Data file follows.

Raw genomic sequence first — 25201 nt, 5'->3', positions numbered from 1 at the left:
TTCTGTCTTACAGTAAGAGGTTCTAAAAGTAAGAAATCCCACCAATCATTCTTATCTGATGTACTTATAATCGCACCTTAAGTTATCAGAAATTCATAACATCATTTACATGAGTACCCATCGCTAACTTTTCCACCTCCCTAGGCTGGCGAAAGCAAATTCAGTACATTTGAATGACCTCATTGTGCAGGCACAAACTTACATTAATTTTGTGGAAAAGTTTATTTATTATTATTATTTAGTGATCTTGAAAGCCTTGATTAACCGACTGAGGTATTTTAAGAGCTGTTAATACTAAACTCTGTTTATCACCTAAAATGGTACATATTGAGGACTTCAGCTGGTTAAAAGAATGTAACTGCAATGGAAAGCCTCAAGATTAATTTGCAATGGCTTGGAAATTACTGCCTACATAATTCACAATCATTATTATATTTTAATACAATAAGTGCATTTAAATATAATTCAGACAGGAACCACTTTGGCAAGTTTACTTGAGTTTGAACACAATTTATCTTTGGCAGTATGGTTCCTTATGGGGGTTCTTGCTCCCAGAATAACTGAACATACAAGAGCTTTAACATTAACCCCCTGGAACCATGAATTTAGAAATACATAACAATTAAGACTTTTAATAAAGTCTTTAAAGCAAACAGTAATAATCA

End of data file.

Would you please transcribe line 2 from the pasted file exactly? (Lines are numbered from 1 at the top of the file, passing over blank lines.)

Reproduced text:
TTCTGTCTTACAGTAAGAGGTTCTAAAAGTAAGAAATCCCACCAATCATTCTTATCTGATGTACTTATAATCGCACCTTAAGTTATCAGAAATTCATAACATCATTTACATGAGTACCCATCGCTAACTTTTCCACCTCCCTAGGCTGGCGAAAGCAAATTCAGTACATTTGAATGACCTCATTGTGCAGGCACAAACTTACATTAATTTTGTGGAAAAGTTTATTTATTATTATTATTTAGTGATCTTGAAAGCCTTGATTAACCGACTGAGGTATTTTAAGAGCTGTTAATACTAAACTCTGTTTATCACCTAAAATGGTACATATTGAGGACTTCAGCTGGTTAAAAGAATGTAACTGCAATGGAAAGCCTCAAGATTAATTTGCAATGGCTTGGAAATTACTGCCTACATAATTCACAATCATTATTATATTTTAATACAATAAGTGCATTTAAATATAATTCAGACAGGAACCACTTTGGCAAGTTTACTTGAGTTTGAACACAATTTATCTTTGGCAGTATGGTTCCTTATGGGGGTTCTTGCTCCCAGAATAACTGAACATACAAGAGCTTTAACATTAACCCCCTGGAACCATGAATTTAGAAATACATAACAATTAAGACTTTTAATAAAGTCTTTAAAGCAAACAGTAATAATCA